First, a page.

In The Real World (TM), we have these things called institutional review boards (IRBs). Whether at a university or private institute, before you can perform research using human or animal subjects, you must submit a plan to the IRB, answer any questions the board may have, and get approval. The IRB is concerned with maintaining ethical standards, staying within legal boundaries, and ensuring the safety of the subjects.
For human reaserch, among the ways that an IRB enforces these concepts is through requiring a consent form. The form must spell out exactly what the subject is agreeing to do or have done during the research project, and what risks might be involved. By signing the form, the subject positively consents that they are voluntarily agreeing to these terms and conditions.
In the case of animal study, a consent form is not possible. However, the IRB will still require the applicants to provide ample proof that they will be giving the animal subjects the best possible care, and if there is any risk of death or injury, it will be dealt with humanely.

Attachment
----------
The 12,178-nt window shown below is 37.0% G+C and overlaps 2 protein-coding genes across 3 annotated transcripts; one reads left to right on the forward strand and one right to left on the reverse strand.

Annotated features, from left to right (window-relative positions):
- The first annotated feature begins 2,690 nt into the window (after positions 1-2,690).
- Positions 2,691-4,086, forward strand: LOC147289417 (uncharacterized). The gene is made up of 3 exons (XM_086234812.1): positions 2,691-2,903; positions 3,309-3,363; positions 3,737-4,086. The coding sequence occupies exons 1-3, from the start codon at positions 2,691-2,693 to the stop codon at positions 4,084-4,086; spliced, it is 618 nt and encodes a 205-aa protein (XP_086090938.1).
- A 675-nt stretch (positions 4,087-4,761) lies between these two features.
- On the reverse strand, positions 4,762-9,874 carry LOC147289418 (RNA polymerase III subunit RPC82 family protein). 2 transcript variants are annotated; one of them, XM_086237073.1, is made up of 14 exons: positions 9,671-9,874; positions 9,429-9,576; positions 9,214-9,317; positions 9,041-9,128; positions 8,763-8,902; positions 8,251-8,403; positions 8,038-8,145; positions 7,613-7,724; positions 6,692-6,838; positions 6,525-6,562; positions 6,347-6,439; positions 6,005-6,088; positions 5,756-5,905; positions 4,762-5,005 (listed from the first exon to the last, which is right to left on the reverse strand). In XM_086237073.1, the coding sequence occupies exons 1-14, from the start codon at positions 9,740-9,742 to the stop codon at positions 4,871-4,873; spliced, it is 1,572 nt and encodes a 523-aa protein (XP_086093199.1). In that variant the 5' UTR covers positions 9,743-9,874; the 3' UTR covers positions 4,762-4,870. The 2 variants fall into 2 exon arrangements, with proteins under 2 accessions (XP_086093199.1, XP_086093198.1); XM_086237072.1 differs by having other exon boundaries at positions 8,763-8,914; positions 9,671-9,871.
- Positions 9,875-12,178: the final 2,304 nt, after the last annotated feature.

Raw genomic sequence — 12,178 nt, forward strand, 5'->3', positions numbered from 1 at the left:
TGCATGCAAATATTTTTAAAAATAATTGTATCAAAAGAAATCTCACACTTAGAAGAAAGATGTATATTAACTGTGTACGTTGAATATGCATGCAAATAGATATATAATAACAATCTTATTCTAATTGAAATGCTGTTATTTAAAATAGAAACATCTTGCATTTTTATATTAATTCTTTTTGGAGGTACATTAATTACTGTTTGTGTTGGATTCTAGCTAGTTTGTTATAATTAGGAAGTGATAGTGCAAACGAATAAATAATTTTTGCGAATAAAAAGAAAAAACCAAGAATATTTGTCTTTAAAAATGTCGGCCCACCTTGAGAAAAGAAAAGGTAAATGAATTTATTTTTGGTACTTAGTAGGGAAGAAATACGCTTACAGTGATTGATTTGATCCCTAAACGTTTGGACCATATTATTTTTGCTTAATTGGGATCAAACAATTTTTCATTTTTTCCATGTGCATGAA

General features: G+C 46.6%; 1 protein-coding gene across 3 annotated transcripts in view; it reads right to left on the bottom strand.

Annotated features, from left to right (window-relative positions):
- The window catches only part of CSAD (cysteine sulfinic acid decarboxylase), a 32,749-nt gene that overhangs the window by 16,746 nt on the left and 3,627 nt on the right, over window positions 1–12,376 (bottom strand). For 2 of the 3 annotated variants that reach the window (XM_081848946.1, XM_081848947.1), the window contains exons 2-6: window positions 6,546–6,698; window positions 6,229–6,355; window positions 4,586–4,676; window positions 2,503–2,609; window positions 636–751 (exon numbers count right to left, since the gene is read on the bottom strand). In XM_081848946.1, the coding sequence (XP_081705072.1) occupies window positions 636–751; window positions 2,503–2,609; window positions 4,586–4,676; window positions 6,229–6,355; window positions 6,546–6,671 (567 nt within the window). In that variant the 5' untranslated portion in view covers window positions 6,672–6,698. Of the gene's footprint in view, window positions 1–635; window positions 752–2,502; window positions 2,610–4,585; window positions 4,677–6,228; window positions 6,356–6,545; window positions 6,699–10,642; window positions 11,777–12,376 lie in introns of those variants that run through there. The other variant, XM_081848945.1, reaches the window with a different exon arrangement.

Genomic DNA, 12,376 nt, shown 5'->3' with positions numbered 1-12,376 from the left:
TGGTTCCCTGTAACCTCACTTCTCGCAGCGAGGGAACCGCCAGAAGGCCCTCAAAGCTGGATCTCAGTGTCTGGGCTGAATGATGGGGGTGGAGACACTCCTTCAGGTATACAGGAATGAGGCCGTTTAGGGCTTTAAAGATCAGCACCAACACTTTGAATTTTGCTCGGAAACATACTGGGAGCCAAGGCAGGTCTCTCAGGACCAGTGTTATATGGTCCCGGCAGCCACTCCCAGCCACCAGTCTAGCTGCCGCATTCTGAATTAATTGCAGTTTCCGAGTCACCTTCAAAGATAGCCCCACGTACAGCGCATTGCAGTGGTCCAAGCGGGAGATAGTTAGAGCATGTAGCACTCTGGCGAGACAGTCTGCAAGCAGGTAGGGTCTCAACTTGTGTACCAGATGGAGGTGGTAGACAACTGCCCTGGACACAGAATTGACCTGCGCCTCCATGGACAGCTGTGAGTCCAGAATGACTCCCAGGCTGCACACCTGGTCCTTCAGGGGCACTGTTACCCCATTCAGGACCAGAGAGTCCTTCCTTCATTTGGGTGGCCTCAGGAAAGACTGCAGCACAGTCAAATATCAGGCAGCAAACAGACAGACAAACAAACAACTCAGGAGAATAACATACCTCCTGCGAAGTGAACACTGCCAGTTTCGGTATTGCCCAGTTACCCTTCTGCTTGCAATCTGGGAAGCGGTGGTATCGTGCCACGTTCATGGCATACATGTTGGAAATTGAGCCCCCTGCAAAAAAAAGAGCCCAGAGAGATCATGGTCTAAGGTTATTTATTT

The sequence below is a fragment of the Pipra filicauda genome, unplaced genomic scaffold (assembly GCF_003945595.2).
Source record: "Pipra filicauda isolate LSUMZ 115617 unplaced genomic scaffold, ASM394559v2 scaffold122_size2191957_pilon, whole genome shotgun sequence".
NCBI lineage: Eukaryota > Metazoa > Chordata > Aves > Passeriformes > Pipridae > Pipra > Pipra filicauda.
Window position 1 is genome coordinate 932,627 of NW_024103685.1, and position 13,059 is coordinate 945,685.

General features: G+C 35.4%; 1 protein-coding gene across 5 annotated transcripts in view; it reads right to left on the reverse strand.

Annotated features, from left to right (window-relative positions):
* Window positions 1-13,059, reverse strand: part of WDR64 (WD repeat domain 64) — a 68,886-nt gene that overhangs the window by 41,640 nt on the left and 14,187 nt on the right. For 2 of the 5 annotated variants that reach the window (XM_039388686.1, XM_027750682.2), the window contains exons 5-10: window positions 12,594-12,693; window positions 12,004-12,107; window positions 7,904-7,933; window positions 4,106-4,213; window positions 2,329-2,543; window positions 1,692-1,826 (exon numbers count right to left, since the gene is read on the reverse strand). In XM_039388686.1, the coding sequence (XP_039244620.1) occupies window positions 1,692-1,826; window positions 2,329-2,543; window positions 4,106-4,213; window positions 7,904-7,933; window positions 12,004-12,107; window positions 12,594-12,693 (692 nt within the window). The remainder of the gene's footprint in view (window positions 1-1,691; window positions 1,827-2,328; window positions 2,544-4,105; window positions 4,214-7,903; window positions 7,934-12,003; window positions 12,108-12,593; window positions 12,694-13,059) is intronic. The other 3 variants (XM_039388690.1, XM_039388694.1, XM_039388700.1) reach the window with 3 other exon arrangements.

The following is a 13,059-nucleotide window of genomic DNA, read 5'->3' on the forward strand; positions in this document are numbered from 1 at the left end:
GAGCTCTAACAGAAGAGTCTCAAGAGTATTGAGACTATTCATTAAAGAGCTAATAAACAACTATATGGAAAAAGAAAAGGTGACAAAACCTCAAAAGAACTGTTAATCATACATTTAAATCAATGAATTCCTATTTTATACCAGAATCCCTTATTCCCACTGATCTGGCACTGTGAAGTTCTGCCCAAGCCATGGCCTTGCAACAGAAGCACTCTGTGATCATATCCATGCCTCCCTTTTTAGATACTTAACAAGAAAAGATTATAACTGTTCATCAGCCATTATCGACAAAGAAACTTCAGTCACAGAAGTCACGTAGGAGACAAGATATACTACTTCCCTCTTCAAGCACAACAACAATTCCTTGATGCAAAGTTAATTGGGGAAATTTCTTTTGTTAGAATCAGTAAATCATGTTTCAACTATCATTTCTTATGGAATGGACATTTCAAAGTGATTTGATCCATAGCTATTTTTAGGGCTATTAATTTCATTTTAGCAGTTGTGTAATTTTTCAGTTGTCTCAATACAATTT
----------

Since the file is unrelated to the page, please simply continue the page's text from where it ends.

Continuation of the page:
In Bryan Green's World, where communication with animals is possible, the job of the IRB becomes a bit more complicated. However, I think the idea of informed consent can be extended. Perhaps a rat is not able to read a form, nor hold a pen to sign it. The IRB can still require the researcher to prove that each rat has at least a basic comprehension of its circumstances and has agreed to participate.
The researcher's job is also likely to get more complicated. Now every geneticist, pharmacologist, and cosemetician will have to learn how each type of animal they work with thinks and communicates. Are some animals more visual, or more intuitive, or able to use abstactions (i.e. words) just like humans? However they do so, they will have to satisfy the IRB beyond reasonable doubt, that each animal does completely understand and consent.
Similarly, the researchers now have the added challenge of finding willing subjects. Real World scientists must merely reach in a cage, grab a rat, proceed. In Bryan Green's world they must strike up a conversation with the rat, spell out the study parameters, explain the risks, then start over each time the rat declines.